Paul McCartney and John Lennon were two of the biggest musicians in the history of rock. Being the core members of the rock band The Beatles, McCartney and Lennon are considered the pioneers of rock and roll.
One of those two great artists, Paul McCartney, is leading the list that names the richest rockstar in the world. Even though he is known for his contributions to The Beatles, which features 21 studio albums, 54 compilation albums, 6 live albums, 36 extended plays, and many more things, the 79-year-old rocker has been doing huge things during his solo career, which he started following the disbandment of The Beatles in 1970 and released 18 solo studio albums.
On the other hand, John Lennon was an English singer who came to world prominence with his works with The Beatles until his passing on December 8, 1980. He was the co-lead vocalist, founder, and rhythm guitarist of the band between 1960 and 1969, but he released proved himself as a solo musician as well as Paul McCartney. As a solo musician, he had released five studio albums and received positive feedback.
Even though McCartney and Lennon did unique things side by side, they were living proof that opposites attract. Having dissimilar personalities with each other, Lennon had fired missiles at McCartney with his solo songs, as McCartney explained it main reason why he ended up writings songs with Lennon.
Paul McCartney Recalls John Lennon’s ‘Shocking’ Words In Memory Of Himself
However, back in 2001, McCartney had revealed Lennon‘s shocking words that surprised him heavily. Saying that there was revisionism that happened shortly after Lennon passed away, Paul admitted that he was surprised in front of some comments that said Lennon was the only member of The Beatles.
“The minute John died, there started to be a revisionism,” Paul said. “There were some strange quotes, like, ‘John was the only one in the Beatles,’ or ‘Paul booked the studio.’
“I don’t want to get into who said what, but that was attributed to someone who very much knew better.”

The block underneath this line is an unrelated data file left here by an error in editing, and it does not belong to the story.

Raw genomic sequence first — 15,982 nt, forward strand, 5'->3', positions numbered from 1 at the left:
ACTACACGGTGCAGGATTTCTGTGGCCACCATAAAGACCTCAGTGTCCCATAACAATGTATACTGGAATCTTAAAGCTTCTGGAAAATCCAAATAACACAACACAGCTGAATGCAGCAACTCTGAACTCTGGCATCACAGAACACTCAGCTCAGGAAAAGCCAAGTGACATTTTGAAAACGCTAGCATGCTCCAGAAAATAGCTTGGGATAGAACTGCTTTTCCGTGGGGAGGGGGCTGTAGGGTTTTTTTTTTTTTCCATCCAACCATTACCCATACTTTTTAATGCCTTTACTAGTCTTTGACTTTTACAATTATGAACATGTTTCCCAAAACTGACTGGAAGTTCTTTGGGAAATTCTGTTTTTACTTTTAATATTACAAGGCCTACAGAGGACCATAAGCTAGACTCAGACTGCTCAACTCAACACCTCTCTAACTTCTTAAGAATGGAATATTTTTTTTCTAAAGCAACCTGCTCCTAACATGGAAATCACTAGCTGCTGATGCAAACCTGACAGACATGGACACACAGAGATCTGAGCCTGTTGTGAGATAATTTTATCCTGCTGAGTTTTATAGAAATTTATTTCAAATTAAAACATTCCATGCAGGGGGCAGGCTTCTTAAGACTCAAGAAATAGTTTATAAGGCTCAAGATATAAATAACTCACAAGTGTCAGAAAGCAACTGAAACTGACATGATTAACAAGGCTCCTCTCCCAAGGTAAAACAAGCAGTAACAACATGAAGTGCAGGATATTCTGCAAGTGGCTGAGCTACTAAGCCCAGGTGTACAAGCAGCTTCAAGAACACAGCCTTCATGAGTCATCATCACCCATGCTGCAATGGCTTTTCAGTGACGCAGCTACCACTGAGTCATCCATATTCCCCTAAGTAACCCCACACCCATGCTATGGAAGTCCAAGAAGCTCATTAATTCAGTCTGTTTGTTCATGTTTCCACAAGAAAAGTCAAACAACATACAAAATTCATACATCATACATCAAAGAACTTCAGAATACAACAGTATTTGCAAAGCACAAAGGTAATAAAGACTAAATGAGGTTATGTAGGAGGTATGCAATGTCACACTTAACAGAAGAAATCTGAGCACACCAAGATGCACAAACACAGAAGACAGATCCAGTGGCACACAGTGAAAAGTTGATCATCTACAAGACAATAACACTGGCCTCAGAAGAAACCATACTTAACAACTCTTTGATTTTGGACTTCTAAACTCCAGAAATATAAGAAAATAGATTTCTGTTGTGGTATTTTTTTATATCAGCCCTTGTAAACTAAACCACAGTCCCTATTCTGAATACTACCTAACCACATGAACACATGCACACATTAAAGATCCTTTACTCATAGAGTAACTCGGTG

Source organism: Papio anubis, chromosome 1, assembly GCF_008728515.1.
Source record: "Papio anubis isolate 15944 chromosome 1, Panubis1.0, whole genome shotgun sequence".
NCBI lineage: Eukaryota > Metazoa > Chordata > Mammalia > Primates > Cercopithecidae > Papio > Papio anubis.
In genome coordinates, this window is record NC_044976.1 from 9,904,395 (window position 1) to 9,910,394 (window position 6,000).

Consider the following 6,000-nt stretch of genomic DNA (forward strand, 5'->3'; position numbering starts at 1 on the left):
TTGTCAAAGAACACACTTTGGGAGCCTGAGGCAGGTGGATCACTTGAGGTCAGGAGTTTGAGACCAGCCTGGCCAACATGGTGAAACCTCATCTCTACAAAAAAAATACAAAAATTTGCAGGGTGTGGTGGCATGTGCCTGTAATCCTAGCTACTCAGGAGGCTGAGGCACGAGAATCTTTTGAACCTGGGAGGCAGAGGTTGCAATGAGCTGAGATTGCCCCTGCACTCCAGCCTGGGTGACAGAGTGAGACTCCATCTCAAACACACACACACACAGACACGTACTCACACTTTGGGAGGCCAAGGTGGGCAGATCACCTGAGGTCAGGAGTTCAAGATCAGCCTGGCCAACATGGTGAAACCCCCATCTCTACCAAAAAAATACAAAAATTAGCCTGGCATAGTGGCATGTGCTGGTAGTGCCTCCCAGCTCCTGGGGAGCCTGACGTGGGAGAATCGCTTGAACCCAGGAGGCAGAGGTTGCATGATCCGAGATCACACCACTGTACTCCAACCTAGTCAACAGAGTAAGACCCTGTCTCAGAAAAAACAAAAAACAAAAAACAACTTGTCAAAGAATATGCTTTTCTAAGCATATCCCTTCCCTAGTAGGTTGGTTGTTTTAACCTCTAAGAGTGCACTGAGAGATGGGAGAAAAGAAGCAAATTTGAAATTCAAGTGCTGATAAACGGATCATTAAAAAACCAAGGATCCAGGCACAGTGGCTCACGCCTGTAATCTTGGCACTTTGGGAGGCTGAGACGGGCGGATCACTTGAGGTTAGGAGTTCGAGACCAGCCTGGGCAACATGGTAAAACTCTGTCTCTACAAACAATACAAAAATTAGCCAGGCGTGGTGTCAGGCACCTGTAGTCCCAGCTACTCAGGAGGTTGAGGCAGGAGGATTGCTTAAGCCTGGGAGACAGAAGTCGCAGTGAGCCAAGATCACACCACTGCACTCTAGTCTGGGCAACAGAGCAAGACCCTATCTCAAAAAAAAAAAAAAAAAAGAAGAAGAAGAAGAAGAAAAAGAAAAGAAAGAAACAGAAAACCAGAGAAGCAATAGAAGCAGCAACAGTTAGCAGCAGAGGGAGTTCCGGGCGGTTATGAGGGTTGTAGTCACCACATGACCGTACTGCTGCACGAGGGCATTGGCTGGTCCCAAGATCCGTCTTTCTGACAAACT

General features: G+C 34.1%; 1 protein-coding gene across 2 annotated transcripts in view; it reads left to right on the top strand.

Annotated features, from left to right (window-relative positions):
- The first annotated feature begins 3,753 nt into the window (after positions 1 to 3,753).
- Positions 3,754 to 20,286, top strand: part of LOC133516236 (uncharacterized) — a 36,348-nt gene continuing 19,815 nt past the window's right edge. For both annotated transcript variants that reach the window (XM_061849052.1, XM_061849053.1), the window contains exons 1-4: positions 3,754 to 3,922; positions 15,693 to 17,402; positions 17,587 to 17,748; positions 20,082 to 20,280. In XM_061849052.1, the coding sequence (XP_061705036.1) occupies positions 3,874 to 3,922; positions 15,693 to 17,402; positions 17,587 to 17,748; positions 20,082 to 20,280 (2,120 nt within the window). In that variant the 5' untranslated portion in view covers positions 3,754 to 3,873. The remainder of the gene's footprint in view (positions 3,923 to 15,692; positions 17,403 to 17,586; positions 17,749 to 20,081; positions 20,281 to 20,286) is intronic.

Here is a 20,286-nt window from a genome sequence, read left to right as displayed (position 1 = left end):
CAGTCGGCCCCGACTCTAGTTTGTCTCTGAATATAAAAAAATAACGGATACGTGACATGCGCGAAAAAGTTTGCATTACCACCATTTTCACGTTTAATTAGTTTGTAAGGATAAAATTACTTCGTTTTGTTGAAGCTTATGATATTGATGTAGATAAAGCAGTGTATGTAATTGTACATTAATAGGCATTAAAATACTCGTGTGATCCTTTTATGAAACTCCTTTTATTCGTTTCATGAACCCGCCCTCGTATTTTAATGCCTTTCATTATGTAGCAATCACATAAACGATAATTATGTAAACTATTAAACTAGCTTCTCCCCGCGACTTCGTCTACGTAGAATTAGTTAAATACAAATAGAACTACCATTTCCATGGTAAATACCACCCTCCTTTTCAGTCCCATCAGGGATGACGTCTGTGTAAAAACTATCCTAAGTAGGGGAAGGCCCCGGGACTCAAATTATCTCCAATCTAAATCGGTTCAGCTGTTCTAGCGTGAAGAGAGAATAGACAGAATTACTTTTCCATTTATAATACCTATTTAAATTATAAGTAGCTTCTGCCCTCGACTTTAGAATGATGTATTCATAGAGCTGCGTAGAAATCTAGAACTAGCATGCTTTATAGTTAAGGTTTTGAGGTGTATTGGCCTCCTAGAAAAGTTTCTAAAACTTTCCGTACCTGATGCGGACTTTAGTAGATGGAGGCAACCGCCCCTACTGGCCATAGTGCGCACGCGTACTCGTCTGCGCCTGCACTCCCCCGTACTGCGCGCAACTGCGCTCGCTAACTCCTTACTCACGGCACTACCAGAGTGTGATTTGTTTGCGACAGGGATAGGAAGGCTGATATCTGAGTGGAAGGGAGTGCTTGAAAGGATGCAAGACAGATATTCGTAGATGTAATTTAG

In the continuation, McCartney mentioned the time Lennon criticized him with his classic song Yesterday. Claiming that it built into insecurity, Paul added that he tried to ignore his words.
“‘John was the Mozart; Paul was the Salieri,'” he adds. “Like, John was the real genius, and I was just the guy who sang ‘Yesterday’ — and I got lucky to do that. Even with John in that song [‘How Do You Sleep‘], when he sang, ‘The only thing you done was ‘Yesterday’.’
“I tried to ignore it, but it built into an insecurity. People would say, ‘Paul, people know.’ I said, ‘Yeah, but what about fifty years in the future?’ If this revisionism gets around, a lot of kids will be like, ‘Did he have a group before Wings?’ There may come a time when people won’t know.”
Concluding, Paul recalled Lennon‘s words that shocked him. According to Paul, Lennon asked him that he had worries about his remembrance. Admitting that he was clearly shocked, McCartney revealed that he told Lennon that he was great.
“It was only after we’d stopped working together it even reared its ugly head — the whole idea of who wrote what,” he continued.
“Really, John once said to me, ‘I wonder how I’ll be remembered.’ I was kind of shocked. I said, ‘I’ll tell you how you’ll be remembered: You’re great. But you won’t be here. It won’t matter to you, so don’t worry about it.’ And I thought, ‘Why’d he get into that?’ But now I understand.”
Paul McCartney’s Memory On The Beatles’ Reaction To John Lennon’s Relationship With Yoko Ono
In November 2021, McCartney had revealed what The Beatles thought about John Lennon’s relationship with Yoko Ono. Revealing how their relationship affected The Beatles, McCartney had stated that they were not too keen on their relationship at all.
“At the time, it was very difficult because we knew John was infatuated with Yoko,” he says. “And having known John so long personally, I knew what he liked in a woman.
“And he liked strong women. His aunt Mimi, who raised him mainly, was quite a strong woman and I think he liked that. In his family, there were quite a few strong women. Some of his aunts were strong and very opinionated.
“So when he met Yoko, I think he was very attracted to her and I think it was a great thing for him. I think he needed it. It was time to break loose and so some new things and I knew it was exciting for him.
“But at first, it was… we were not too keen on it at all,” McCartney continues. “It was like, who is this and why is she sitting on my amp?
“And for me, this having been my employment and my artistic world for quite a number of years, and having known John since we were teenagers together to this point, to finally coming to an end, it was very challenging.
“The first question was, what do I do now?”